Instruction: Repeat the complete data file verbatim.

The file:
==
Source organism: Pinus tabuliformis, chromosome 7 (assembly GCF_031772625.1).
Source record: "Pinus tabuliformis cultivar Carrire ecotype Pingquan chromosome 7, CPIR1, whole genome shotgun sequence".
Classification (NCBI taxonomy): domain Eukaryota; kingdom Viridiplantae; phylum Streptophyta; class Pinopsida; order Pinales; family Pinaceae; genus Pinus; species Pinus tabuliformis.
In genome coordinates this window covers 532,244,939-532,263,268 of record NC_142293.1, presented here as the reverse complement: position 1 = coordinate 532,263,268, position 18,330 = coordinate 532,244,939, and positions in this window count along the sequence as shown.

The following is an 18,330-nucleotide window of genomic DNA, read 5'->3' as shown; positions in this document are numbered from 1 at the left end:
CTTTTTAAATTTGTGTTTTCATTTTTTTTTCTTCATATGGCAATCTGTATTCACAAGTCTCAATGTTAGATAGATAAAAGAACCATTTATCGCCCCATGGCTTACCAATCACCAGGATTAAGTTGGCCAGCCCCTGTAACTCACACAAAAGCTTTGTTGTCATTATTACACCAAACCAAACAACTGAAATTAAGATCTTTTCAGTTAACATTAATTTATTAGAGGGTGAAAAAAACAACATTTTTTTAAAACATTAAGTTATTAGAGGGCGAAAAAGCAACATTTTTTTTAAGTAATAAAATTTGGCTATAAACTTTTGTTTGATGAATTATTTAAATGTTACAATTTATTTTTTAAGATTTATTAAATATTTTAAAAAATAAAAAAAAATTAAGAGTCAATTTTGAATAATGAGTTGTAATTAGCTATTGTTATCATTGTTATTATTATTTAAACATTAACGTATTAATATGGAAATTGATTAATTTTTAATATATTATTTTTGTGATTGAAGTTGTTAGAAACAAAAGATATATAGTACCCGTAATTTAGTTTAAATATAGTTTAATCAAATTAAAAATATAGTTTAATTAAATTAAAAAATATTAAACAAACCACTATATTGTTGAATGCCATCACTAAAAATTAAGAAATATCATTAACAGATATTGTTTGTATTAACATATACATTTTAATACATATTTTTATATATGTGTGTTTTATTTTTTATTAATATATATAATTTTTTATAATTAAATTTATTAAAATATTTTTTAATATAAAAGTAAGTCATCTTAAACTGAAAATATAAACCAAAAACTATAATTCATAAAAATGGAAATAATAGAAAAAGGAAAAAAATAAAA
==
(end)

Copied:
Source organism: Pinus tabuliformis, chromosome 7 (assembly GCF_031772625.1).
Source record: "Pinus tabuliformis cultivar Carrire ecotype Pingquan chromosome 7, CPIR1, whole genome shotgun sequence".
Classification (NCBI taxonomy): domain Eukaryota; kingdom Viridiplantae; phylum Streptophyta; class Pinopsida; order Pinales; family Pinaceae; genus Pinus; species Pinus tabuliformis.
In genome coordinates this window covers 532,244,939-532,263,268 of record NC_142293.1, presented here as the reverse complement: position 1 = coordinate 532,263,268, position 18,330 = coordinate 532,244,939, and positions in this window count along the sequence as shown.

The following is an 18,330-nucleotide window of genomic DNA, read 5'->3' as shown; positions in this document are numbered from 1 at the left end:
CTTTTTAAATTTGTGTTTTCATTTTTTTTTCTTCATATGGCAATCTGTATTCACAAGTCTCAATGTTAGATAGATAAAAGAACCATTTATCGCCCCATGGCTTACCAATCACCAGGATTAAGTTGGCCAGCCCCTGTAACTCACACAAAAGCTTTGTTGTCATTATTACACCAAACCAAACAACTGAAATTAAGATCTTTTCAGTTAACATTAATTTATTAGAGGGTGAAAAAAACAACATTTTTTTAAAACATTAAGTTATTAGAGGGCGAAAAAGCAACATTTTTTTTAAGTAATAAAATTTGGCTATAAACTTTTGTTTGATGAATTATTTAAATGTTACAATTTATTTTTTAAGATTTATTAAATATTTTAAAAAATAAAAAAAAATTAAGAGTCAATTTTGAATAATGAGTTGTAATTAGCTATTGTTATCATTGTTATTATTATTTAAACATTAACGTATTAATATGGAAATTGATTAATTTTTAATATATTATTTTTGTGATTGAAGTTGTTAGAAACAAAAGATATATAGTACCCGTAATTTAGTTTAAATATAGTTTAATCAAATTAAAAATATAGTTTAATTAAATTAAAAAATATTAAACAAACCACTATATTGTTGAATGCCATCACTAAAAATTAAGAAATATCATTAACAGATATTGTTTGTATTAACATATACATTTTAATACATATTTTTATATATGTGTGTTTTATTTTTTATTAATATATATAATTTTTTATAATTAAATTTATTAAAATATTTTTTAATATAAAAGTAAGTCATCTTAAACTGAAAATATAAACCAAAAACTATAATTCATAAAAATGGAAATAATAGAAAAAGGAAAAAAATAAAA